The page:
Shooting at the Range

Shooting is a great way to prepare for any upcoming hunting season. Visit a shooting range to practice and improve your skills, and have fun at the same time.

Use online resources like those of the National Shooting Sports Foundation and the National Rifle Association to find a nearby shooting range. Before you hit the range, consider the following to ensure you make the most out of your trip.

Safety First

  • Read all the rules and regulations regarding use of the facility before you go.
  • Have the proper safety gear to ensure an accident-free outing, including safety glasses and hearing protection.
  • Make sure your firearm fits properly to minimize safety issues and maximize accuracy.
  • Use the correct ammunition for your firearm.

Use Good Targets

  • Visit local sporting goods stores or online retailers to find fun targets.
  • Try plinking with a .22 LR. It’s pretty inexpensive, fun and great practice for hunting.
  • Consider shooting drills, and use self-healing targets designed for fast-action handgun training.
  • Check what the shooting range offers. Some ranges have metal silhouette targets available. You also can buy or make your own.
  • Use a rifle gong to sharpen your skills for big game. It allows for long distance shots because it will ring with each impact, letting you know you’re on target.
  • Check out the variety of targets that incorporate popular games into shooting accuracy to make the competition even more spirited. (For example, you can play the classic board game “Battleship” with a target version. Or purchase targets with billiard themes or dartboard designs.)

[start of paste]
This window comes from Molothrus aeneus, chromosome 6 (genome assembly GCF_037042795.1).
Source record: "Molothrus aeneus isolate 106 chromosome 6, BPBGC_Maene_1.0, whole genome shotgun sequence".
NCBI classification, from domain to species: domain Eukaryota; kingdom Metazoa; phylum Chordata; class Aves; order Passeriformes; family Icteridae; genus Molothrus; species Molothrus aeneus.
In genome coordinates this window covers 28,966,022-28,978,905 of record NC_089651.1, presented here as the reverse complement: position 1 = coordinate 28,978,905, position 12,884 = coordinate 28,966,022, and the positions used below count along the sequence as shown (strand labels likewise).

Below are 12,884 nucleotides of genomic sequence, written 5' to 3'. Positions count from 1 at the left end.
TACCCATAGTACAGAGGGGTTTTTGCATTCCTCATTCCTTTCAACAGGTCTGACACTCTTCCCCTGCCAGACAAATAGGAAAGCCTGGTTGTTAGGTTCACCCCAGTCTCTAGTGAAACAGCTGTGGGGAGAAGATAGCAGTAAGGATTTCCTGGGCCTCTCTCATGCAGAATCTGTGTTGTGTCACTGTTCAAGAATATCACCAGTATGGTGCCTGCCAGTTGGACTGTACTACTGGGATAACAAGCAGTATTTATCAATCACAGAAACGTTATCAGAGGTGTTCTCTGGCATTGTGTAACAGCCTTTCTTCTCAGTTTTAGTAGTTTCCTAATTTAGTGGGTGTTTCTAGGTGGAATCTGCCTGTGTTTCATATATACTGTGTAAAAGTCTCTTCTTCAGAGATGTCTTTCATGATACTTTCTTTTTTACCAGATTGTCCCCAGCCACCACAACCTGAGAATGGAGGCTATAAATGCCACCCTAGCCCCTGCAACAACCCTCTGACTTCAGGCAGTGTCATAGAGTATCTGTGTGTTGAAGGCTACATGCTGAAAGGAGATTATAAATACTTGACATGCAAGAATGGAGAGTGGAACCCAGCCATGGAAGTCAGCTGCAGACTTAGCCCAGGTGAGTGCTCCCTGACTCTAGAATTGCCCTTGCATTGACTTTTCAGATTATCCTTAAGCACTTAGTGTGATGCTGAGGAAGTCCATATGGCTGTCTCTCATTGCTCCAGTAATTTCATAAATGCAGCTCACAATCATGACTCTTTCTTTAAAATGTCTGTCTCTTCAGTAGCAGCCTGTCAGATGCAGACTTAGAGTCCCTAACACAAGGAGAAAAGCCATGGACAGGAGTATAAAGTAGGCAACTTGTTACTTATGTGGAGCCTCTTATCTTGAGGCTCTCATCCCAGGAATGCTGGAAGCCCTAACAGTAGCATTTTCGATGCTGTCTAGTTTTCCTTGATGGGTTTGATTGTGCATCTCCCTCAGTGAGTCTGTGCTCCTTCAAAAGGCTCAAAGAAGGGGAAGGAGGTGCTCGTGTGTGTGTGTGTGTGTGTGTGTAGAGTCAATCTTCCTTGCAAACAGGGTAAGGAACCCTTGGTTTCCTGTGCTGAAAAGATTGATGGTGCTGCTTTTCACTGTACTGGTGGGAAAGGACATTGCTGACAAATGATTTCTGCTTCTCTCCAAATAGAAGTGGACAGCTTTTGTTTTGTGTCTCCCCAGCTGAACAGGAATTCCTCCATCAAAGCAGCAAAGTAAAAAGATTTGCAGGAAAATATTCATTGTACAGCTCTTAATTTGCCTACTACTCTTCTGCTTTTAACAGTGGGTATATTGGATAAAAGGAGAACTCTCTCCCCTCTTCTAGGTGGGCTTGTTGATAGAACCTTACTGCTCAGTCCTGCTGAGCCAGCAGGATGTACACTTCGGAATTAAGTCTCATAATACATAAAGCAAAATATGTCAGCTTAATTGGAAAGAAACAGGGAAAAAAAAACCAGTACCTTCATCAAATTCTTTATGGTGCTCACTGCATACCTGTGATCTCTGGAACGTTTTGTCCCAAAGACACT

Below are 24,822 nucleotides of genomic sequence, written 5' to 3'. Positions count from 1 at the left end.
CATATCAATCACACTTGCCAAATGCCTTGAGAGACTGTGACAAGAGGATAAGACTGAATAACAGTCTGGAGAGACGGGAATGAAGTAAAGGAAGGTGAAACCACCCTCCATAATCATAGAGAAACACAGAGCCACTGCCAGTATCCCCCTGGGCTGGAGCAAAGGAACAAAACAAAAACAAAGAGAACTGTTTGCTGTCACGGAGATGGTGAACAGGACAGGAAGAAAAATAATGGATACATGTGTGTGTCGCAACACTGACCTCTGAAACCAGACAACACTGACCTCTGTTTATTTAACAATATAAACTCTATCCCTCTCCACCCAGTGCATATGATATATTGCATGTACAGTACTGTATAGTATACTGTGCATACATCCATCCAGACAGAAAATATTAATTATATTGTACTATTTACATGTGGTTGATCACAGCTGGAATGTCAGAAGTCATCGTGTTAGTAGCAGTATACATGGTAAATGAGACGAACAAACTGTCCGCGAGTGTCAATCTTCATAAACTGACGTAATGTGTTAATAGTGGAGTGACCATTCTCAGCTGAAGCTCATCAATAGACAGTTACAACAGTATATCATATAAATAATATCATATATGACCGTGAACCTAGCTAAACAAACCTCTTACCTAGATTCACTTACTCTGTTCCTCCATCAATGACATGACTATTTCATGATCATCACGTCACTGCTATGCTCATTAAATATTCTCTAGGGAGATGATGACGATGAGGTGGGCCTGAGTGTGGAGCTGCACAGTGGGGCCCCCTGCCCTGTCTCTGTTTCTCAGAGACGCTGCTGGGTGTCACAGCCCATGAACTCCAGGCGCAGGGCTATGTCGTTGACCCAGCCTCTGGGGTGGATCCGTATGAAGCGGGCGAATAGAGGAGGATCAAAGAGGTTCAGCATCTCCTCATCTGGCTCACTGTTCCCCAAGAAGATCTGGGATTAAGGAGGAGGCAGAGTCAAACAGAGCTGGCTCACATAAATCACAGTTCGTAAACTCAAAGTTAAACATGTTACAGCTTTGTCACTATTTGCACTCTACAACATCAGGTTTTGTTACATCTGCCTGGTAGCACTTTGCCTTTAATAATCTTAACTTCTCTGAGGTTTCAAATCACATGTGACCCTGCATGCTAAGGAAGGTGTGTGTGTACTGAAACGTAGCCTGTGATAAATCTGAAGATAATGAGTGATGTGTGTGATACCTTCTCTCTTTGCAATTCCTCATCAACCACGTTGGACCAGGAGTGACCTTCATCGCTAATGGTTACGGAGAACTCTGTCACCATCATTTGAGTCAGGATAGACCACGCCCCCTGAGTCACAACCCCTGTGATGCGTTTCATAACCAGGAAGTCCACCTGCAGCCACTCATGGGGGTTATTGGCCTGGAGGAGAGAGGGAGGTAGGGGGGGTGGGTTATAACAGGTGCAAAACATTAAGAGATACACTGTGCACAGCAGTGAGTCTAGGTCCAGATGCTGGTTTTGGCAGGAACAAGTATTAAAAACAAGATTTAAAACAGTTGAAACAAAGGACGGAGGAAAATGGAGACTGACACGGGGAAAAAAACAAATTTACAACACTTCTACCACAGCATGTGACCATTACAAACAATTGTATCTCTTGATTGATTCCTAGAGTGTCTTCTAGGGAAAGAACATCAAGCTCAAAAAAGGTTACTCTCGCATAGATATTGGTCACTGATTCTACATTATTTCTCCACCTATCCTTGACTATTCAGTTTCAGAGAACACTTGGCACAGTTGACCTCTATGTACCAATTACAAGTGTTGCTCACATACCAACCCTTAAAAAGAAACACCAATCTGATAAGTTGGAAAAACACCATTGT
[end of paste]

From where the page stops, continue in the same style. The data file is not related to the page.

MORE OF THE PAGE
Shotgun Fun

  • Challenge yourself or your family to a heated clay target shootout on a trap, skeet or the hunt-like sporting clay course.
  • Play an entire shotgun-shooting game called Elimination where three shooters line up as shooter one, two and three. The first shooter calls “pull” and tries to hit the bird. If that shooter misses shooter two has a chance at the clay bird and if shooter two misses, shooter three then gets a final chance. Shooter two can shoot even if the previous shooter one blasts a bird as long as a large enough piece is still in the air as a target. Shooters are “eliminated” if the shooter after you tags a bird you missed or in the case of shooter two, a piece of the remaining bird.

At the end of your range outing, check the area for litter. Pick up used shotgun hulls and brass cases. Collect used targets and discard them in trash containers. Then start thinking about your next trip to the range. New targets and games can make each practice session a lifetime memory that also improves shooting skills.

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